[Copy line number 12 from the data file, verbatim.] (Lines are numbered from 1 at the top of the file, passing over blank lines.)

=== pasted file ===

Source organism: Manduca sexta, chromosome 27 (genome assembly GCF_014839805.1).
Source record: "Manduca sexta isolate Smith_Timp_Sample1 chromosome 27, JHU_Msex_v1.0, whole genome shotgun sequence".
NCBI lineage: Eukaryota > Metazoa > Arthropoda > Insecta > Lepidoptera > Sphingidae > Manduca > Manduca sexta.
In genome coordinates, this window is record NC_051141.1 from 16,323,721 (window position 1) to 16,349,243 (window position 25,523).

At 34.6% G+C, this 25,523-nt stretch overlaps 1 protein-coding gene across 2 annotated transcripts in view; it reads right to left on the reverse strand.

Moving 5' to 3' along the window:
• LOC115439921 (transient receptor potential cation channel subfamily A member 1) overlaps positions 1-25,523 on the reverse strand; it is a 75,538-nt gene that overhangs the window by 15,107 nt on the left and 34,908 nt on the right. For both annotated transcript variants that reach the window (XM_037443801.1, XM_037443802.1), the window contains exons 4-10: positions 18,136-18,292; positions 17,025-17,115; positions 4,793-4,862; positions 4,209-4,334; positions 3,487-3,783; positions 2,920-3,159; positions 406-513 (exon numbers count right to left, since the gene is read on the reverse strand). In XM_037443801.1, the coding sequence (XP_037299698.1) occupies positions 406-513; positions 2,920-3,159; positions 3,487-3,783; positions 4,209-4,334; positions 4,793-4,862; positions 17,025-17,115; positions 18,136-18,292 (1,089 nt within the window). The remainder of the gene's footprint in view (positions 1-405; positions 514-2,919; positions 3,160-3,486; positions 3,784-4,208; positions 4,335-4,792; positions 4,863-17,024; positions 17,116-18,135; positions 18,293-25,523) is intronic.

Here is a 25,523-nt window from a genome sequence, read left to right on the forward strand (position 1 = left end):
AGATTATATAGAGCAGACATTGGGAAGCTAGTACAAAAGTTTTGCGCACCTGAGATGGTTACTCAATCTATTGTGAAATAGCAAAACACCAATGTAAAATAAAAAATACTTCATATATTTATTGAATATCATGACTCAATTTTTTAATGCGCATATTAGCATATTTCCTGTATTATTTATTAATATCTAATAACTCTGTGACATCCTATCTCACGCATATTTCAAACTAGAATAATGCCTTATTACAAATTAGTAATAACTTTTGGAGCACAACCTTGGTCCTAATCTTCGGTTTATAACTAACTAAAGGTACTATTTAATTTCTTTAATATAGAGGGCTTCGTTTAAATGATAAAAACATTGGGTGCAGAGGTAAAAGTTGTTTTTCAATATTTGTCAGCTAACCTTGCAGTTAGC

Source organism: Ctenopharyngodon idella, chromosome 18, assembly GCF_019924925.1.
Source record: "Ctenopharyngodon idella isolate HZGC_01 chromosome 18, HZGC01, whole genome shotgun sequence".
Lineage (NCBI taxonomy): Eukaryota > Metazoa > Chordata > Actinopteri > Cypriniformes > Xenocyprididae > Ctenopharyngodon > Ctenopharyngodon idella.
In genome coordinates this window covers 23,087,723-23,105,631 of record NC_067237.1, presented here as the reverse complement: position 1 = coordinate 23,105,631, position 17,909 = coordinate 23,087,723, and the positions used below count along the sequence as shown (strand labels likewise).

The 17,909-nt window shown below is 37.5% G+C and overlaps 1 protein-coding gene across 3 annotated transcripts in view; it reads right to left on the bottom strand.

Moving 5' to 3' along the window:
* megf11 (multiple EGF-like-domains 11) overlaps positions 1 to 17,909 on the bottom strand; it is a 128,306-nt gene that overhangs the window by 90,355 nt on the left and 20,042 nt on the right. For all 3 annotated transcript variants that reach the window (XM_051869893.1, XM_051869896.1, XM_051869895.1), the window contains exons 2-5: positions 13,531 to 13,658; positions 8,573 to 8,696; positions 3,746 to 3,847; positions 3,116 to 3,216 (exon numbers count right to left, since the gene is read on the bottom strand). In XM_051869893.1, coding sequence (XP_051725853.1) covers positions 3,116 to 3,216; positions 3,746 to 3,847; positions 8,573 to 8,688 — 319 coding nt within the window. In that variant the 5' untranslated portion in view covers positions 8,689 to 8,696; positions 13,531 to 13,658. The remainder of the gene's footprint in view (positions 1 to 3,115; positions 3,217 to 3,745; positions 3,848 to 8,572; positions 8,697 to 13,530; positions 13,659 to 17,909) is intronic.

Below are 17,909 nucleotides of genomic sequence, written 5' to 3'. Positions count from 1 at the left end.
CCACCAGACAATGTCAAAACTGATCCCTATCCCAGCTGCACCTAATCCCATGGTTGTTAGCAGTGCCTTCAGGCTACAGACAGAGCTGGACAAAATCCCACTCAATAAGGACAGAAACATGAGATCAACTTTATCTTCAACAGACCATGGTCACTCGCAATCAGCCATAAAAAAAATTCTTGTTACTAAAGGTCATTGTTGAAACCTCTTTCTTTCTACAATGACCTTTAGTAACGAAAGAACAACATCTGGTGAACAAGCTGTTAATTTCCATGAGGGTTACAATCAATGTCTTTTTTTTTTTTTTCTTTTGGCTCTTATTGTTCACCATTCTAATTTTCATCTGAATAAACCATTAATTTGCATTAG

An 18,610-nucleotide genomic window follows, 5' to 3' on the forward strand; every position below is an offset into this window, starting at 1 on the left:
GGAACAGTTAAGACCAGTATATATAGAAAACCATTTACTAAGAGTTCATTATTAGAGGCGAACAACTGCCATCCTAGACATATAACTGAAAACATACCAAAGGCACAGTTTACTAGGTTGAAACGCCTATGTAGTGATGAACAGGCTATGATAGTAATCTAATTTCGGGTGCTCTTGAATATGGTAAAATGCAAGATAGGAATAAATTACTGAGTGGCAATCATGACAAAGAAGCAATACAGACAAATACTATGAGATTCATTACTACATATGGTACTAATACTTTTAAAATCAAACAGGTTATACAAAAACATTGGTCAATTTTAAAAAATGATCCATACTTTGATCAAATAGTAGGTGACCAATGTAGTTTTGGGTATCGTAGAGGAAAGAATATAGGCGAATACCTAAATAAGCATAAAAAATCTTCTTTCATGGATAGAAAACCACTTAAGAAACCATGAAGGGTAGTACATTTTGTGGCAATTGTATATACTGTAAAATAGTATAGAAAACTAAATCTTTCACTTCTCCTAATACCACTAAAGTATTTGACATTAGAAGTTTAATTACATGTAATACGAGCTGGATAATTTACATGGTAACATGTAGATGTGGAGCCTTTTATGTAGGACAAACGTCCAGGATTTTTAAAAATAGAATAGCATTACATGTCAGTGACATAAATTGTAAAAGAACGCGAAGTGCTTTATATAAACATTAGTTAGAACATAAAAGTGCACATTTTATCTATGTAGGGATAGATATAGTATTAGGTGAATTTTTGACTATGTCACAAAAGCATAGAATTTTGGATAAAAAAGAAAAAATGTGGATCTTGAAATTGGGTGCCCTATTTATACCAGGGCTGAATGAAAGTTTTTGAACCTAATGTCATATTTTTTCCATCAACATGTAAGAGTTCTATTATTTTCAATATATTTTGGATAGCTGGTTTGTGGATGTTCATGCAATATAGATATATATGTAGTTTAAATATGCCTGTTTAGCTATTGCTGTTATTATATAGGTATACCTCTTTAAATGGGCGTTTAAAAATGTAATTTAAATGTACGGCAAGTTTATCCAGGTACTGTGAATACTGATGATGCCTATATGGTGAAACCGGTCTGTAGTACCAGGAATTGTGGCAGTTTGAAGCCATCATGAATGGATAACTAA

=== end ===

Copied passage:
Lineage (NCBI taxonomy): Eukaryota > Metazoa > Chordata > Actinopteri > Cypriniformes > Xenocyprididae > Ctenopharyngodon > Ctenopharyngodon idella.